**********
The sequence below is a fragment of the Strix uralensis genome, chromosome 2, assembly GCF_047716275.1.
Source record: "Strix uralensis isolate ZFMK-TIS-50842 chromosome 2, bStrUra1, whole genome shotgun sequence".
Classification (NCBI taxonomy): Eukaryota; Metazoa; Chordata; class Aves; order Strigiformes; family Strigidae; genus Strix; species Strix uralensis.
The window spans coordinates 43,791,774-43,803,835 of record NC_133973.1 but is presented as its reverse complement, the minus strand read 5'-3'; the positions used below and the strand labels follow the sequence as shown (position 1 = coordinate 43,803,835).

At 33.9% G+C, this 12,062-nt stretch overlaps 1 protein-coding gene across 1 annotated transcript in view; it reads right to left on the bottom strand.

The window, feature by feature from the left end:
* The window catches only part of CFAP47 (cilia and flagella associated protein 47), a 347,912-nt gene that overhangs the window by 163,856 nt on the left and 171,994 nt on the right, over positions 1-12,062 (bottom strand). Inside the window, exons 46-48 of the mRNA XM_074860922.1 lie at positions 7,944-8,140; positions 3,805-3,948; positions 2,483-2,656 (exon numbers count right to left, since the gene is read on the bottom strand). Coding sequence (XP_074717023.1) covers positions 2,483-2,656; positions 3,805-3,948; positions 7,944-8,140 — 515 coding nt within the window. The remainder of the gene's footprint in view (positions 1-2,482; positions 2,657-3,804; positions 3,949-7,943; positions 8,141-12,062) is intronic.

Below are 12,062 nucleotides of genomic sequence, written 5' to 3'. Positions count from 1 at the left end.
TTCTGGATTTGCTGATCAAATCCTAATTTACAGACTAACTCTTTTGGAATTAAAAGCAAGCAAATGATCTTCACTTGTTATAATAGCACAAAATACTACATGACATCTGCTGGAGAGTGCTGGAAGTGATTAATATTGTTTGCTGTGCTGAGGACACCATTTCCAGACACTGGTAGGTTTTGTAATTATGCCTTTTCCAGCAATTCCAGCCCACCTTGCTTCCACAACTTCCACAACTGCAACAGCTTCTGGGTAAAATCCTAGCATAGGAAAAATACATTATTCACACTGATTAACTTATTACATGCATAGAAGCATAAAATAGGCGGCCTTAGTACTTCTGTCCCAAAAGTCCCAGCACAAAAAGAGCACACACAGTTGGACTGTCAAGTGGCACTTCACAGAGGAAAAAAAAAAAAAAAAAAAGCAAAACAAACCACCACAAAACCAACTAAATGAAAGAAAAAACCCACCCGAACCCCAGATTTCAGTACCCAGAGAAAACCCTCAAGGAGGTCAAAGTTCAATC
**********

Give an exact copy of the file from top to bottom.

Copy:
The sequence below is a fragment of the Strix uralensis genome, chromosome 2, assembly GCF_047716275.1.
Source record: "Strix uralensis isolate ZFMK-TIS-50842 chromosome 2, bStrUra1, whole genome shotgun sequence".
Classification (NCBI taxonomy): Eukaryota; Metazoa; Chordata; class Aves; order Strigiformes; family Strigidae; genus Strix; species Strix uralensis.
The window spans coordinates 43,791,774-43,803,835 of record NC_133973.1 but is presented as its reverse complement, the minus strand read 5'-3'; the positions used below and the strand labels follow the sequence as shown (position 1 = coordinate 43,803,835).

At 33.9% G+C, this 12,062-nt stretch overlaps 1 protein-coding gene across 1 annotated transcript in view; it reads right to left on the bottom strand.

The window, feature by feature from the left end:
* The window catches only part of CFAP47 (cilia and flagella associated protein 47), a 347,912-nt gene that overhangs the window by 163,856 nt on the left and 171,994 nt on the right, over positions 1-12,062 (bottom strand). Inside the window, exons 46-48 of the mRNA XM_074860922.1 lie at positions 7,944-8,140; positions 3,805-3,948; positions 2,483-2,656 (exon numbers count right to left, since the gene is read on the bottom strand). Coding sequence (XP_074717023.1) covers positions 2,483-2,656; positions 3,805-3,948; positions 7,944-8,140 — 515 coding nt within the window. The remainder of the gene's footprint in view (positions 1-2,482; positions 2,657-3,804; positions 3,949-7,943; positions 8,141-12,062) is intronic.

Below are 12,062 nucleotides of genomic sequence, written 5' to 3'. Positions count from 1 at the left end.
TTCTGGATTTGCTGATCAAATCCTAATTTACAGACTAACTCTTTTGGAATTAAAAGCAAGCAAATGATCTTCACTTGTTATAATAGCACAAAATACTACATGACATCTGCTGGAGAGTGCTGGAAGTGATTAATATTGTTTGCTGTGCTGAGGACACCATTTCCAGACACTGGTAGGTTTTGTAATTATGCCTTTTCCAGCAATTCCAGCCCACCTTGCTTCCACAACTTCCACAACTGCAACAGCTTCTGGGTAAAATCCTAGCATAGGAAAAATACATTATTCACACTGATTAACTTATTACATGCATAGAAGCATAAAATAGGCGGCCTTAGTACTTCTGTCCCAAAAGTCCCAGCACAAAAAGAGCACACACAGTTGGACTGTCAAGTGGCACTTCACAGAGGAAAAAAAAAAAAAAAAAAAGCAAAACAAACCACCACAAAACCAACTAAATGAAAGAAAAAACCCACCCGAACCCCAGATTTCAGTACCCAGAGAAAACCCTCAAGGAGGTCAAAGTTCAATC